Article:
Humans of Khmer America

Sadi Thann

I am Sadi Thann, 28, and I work for a social services non-profit in Nome, Alaska. My department works closely with social workers, school counselors, teachers and community organizations to advocate for and strengthen families in rural Alaska.

I grew up two hours outside of Boston. My biological family emigrated from Cambodia to the United States in 1991. When I was six, my siblings and I were placed into foster care. At that time my adoptive father was my therapist. He adopted my brother and I. I am one of eight siblings separated into different homes. This was very difficult for us because we were all very close to each other. I loved growing up celebrating Christmas and Hanukkah since my adoptive family were Jewish. The biggest change entering into my new family was going from being the oldest sibling to the third youngest sibling.

My connection to anything outside of Nome is pretty limited, so my relationship to the Khmer community is non-existent. In the two years I spent living in Alaska, I have not met another Cambodian. And most of the native families have never heard of or seen Cambodians before, which is similar because I never met or seen an Eskimo before until I moved to Nome.

I did not grow up with a strong Khmer identity, but I have always had fierce pride in my roots. I gravitated towards people, organizations and activities where I felt like I could represent my community and people well. In high school and at UMass Amherst, I joined the Cambodian Student Association. And when I could, I would sneak away to see my Cambodian mom who would cook lots of Khmer food. I have never lost my appetite for Khmer cuisine.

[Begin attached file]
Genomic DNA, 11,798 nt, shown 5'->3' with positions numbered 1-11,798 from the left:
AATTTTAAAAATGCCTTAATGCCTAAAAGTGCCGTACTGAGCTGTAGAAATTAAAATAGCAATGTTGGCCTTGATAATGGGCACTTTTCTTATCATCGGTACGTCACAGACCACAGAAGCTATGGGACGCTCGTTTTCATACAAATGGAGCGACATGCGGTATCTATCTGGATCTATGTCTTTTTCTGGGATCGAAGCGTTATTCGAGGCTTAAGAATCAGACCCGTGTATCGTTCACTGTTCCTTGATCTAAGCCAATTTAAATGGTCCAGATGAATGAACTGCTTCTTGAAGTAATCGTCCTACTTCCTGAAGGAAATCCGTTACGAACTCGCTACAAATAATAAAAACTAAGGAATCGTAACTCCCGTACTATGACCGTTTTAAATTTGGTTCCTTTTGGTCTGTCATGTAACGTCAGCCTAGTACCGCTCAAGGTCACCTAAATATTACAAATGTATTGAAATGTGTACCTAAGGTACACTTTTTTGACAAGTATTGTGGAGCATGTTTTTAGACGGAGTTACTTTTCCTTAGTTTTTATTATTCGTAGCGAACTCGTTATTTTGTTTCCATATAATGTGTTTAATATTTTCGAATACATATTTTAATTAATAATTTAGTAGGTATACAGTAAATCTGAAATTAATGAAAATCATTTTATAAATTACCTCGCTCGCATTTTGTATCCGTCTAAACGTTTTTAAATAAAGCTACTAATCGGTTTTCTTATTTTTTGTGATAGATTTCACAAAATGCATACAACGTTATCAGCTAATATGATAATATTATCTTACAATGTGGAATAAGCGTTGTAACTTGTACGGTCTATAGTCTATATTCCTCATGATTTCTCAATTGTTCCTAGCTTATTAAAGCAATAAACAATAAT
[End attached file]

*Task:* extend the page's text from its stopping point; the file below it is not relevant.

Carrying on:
Working with foster children and native families in Alaska has ignited my passion for preventing unnecessary removals and family reunification. One of the scariest experiences of foster care was having no control over a situation. I remember sharing with my social worker when my brother and I were placed in an abusive foster home, and asking her where my other siblings were, but she did not listen to me or tell me where they were.

That was when I first experienced the fear of people who had the power to make life-changing decisions for me but would not listen to me. My Cambodian parents were also terrified of social workers because they could not speak English and they were intrusive strangers from a different culture.

I recognize this same fear with my own cases. I hope that I can bring a transparent and respectful relationship to the parents and families I work with. Inuit culture has taught me a very important lesson on strengthening families: it takes an entire village to raise a child, and not one of us can do it alone.

For now, my immediate plans are to take the LSAT and apply for law school. My passion for protecting women and children’s rights has grown stronger through the years. I’m still figuring out how I can afford to do all of this!

On my bucket list for the next ten years is to continue traveling to as many places around the world as possible. I hope to visit Cambodia many times with friends and family. I hope I return the healing experiences I gain from living in Alaska to different families.

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